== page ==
Reform works for Texas: Will your candidate work for reform?
By Court Koenning
The long-anticipated Texas primary election is now right around the corner. On May 29, Texans will go to the polls and choose the candidate they believe will make Texas a better place to live.
Maybe the candidate you will vote for has promised to strengthen the economy, improve access to health care or create jobs – each equally important to the continued success of our state.
But do you know whether your candidate will protect the one thing that directly impacts all three of those critical issues? Is your candidate willing to protect lawsuit reform and fight against attempts by some personal injury lawyers to undo those reforms when the Legislature meets in 2013?
Texas, which once had the biggest lawsuit abuse problem in the country, is now a leader in the lawsuit reform movement. The changes we've made have helped create and retain jobs, allowed small employers to flourish, brought balance and fairness to our courts, and dramatically improved access to health care, especially in many underserved areas of the state.
According to a report by the Perryman Group, approximately 8.5 percent of Texas' economic growth since 1995 is the result of lawsuit reform and the economic gains attributable to these reforms include 499,000 permanent jobs. Because of the strides we've made, employers want to locate here, resulting in more jobs and a stronger economy.
We have also attracted a record number of new physicians. Since the passage of medical liability reforms in 2003, Texas has added 10,000 new doctors, including those in high-risk specialties like neurosurgery, emergency room care and obstetrics. Before these reforms, medical liability insurance premiums were so high some physicians had no choice but to significantly cut back services to their patients or leave the state.
Today, because of our remarkable progress, Texas is a national model for lawsuit reform.
Many states are still plagued by unjust and unpredictable legal climates, and residents are paying the price. In New York, OB/GYN physicians stop practicing by age 48 on average, citing out of control medical liability costs.
And in West Virginia, hundreds of jobs were lost when Chesapeake Energy canceled plans to build a regional headquarters there because of the state's overly litigious environment.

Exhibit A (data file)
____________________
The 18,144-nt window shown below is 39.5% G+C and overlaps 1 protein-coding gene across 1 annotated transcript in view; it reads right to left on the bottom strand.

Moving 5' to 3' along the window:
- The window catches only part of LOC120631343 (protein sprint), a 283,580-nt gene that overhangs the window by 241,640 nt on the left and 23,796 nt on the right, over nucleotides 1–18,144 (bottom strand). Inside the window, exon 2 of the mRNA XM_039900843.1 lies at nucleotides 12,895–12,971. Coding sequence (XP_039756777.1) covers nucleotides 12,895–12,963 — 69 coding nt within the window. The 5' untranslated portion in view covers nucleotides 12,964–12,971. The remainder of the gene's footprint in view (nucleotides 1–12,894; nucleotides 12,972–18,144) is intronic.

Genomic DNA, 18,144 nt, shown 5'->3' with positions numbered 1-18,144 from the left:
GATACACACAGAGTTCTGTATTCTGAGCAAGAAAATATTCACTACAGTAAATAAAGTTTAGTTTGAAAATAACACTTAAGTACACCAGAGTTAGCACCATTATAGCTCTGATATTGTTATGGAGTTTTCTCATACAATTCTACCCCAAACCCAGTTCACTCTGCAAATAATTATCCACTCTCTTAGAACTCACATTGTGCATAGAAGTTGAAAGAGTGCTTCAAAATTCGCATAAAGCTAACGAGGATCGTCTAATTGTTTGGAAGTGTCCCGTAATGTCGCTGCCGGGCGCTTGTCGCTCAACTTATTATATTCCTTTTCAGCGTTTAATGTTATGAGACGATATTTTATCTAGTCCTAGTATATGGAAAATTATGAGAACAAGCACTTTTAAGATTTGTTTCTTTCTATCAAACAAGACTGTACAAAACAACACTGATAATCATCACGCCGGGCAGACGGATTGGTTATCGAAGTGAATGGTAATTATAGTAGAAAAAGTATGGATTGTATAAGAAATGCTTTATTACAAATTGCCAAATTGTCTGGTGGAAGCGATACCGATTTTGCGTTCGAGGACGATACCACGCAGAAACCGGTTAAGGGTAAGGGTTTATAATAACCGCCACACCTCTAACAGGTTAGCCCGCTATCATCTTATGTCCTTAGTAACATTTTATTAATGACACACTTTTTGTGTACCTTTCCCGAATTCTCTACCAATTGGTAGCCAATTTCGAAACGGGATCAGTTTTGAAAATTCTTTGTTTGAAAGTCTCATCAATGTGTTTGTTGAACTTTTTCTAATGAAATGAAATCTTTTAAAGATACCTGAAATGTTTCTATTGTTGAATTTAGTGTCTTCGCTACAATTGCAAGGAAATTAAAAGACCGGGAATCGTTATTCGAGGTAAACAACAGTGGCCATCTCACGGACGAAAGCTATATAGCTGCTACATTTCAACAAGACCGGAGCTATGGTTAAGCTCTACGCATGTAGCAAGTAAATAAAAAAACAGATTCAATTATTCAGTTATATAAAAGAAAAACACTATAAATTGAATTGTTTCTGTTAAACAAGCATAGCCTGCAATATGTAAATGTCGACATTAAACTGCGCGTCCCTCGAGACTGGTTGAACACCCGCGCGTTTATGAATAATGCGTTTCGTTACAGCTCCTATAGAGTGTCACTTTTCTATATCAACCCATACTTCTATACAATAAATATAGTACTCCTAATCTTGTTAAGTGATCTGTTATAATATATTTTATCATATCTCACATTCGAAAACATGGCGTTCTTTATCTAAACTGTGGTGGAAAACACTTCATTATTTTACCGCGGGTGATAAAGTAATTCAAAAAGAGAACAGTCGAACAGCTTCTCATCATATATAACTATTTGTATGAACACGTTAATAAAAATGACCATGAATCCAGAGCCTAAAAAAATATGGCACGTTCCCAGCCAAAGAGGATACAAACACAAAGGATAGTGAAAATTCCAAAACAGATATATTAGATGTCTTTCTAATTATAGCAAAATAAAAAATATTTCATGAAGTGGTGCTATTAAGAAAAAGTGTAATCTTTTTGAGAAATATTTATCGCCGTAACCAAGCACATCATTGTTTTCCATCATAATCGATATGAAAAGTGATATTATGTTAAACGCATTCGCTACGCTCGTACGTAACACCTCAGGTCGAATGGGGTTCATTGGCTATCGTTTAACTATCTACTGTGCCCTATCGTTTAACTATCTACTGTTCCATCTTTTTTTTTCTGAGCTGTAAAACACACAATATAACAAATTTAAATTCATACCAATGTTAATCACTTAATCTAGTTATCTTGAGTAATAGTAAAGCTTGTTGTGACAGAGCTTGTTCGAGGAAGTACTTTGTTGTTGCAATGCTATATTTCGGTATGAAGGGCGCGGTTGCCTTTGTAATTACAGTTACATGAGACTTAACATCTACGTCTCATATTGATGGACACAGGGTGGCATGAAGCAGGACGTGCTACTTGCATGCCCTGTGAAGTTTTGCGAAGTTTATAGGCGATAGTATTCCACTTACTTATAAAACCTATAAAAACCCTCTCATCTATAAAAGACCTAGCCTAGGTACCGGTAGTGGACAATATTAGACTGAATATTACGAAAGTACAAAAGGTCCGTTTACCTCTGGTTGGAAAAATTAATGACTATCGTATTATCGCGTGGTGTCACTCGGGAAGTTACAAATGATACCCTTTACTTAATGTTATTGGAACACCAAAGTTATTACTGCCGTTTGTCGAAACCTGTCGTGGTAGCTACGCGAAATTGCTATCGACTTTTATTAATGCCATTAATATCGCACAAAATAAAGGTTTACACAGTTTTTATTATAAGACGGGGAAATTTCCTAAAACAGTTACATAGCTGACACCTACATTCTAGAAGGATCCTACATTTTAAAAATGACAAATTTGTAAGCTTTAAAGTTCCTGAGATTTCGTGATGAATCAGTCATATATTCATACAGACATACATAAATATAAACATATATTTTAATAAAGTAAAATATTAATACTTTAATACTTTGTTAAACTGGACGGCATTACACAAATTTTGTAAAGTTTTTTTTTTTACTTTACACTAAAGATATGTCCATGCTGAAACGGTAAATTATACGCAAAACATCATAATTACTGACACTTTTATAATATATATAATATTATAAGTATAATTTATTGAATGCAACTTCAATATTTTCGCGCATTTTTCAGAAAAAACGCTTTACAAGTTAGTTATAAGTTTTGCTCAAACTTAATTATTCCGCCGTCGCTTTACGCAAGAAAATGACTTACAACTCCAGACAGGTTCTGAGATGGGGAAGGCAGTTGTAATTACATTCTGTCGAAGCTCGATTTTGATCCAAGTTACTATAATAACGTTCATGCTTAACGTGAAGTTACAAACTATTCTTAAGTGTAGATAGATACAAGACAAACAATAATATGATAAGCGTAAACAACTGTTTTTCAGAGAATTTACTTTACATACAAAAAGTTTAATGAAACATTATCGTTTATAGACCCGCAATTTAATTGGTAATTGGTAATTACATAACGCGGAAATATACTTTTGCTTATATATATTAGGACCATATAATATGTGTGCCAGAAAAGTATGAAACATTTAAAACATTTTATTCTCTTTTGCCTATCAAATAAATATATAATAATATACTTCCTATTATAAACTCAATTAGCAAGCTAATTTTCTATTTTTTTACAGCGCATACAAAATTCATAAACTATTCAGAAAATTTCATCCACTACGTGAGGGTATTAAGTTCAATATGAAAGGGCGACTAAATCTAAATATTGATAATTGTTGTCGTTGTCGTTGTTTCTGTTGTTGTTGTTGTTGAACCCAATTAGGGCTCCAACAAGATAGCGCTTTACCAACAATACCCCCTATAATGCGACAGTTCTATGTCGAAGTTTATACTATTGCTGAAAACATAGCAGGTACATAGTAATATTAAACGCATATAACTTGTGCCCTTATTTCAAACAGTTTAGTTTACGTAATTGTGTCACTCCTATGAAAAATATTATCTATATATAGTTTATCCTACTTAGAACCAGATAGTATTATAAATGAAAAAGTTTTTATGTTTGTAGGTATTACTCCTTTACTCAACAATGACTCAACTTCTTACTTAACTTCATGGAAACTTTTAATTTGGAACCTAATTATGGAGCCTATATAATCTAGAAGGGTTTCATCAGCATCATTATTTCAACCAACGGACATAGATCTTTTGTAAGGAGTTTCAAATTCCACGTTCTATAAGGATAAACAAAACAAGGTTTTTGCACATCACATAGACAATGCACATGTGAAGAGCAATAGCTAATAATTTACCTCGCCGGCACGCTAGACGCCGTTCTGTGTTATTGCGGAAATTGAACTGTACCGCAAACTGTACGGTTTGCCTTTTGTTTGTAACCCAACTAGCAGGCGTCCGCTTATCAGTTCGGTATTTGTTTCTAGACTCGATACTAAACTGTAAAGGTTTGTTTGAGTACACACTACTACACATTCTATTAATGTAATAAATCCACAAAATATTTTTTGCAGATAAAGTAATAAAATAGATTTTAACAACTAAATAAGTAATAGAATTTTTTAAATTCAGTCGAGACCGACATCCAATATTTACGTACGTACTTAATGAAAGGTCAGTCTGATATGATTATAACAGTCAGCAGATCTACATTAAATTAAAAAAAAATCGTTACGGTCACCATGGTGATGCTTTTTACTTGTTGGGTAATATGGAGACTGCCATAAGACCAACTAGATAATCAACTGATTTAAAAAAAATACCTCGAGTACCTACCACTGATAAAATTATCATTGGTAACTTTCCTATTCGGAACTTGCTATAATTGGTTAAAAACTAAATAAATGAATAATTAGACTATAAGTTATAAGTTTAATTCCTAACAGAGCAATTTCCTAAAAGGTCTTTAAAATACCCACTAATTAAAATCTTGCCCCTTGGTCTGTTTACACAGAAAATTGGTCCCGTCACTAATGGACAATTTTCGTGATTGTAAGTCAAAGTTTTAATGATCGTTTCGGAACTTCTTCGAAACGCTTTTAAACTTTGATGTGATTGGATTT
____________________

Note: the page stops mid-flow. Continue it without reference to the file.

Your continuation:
When lawsuit abuse runs rampant, employers end up using their financial resources to fight frivolous lawsuits instead of creating jobs, and most small businesses are one lawsuit away from going out of business entirely.
The bottom line is: we all pay and we all lose when our civil justice system is abused.
Not only does lawsuit abuse prohibit employers from providing the jobs our economy desperately needs, but healthcare consumers can have difficulties finding access to quality care. Moreover, consumers pay higher prices as the excessive costs of liability get tacked onto the costs of goods and services.
On May 29, we will be selecting the candidates that will potentially be serving us during Texas' legislative session in 2013. Due to redistricting and legislator retirements, many of our lawmakers will be new to Austin and they may be unfamiliar with how lawsuit reform has transformed this state.
It's our job as voters to make sure our candidates know why protecting these reforms needs to be the number one priority. Now is the time to ask your candidate: "Will you work for lawsuit reform?"
Texas has fought a long, tough battle to get where we are today. It is critical that candidates and then our newly-elected legislators continue the fight for smart, common-sense lawsuit reforms.
It is paramount that lawmakers stand ready to defend against efforts by a small cadre of very vocal and aggressive personal injury lawyers who would like nothing more than to roll back reform in Texas.
Court Koenning is with Citizens Against Lawsuit Abuse.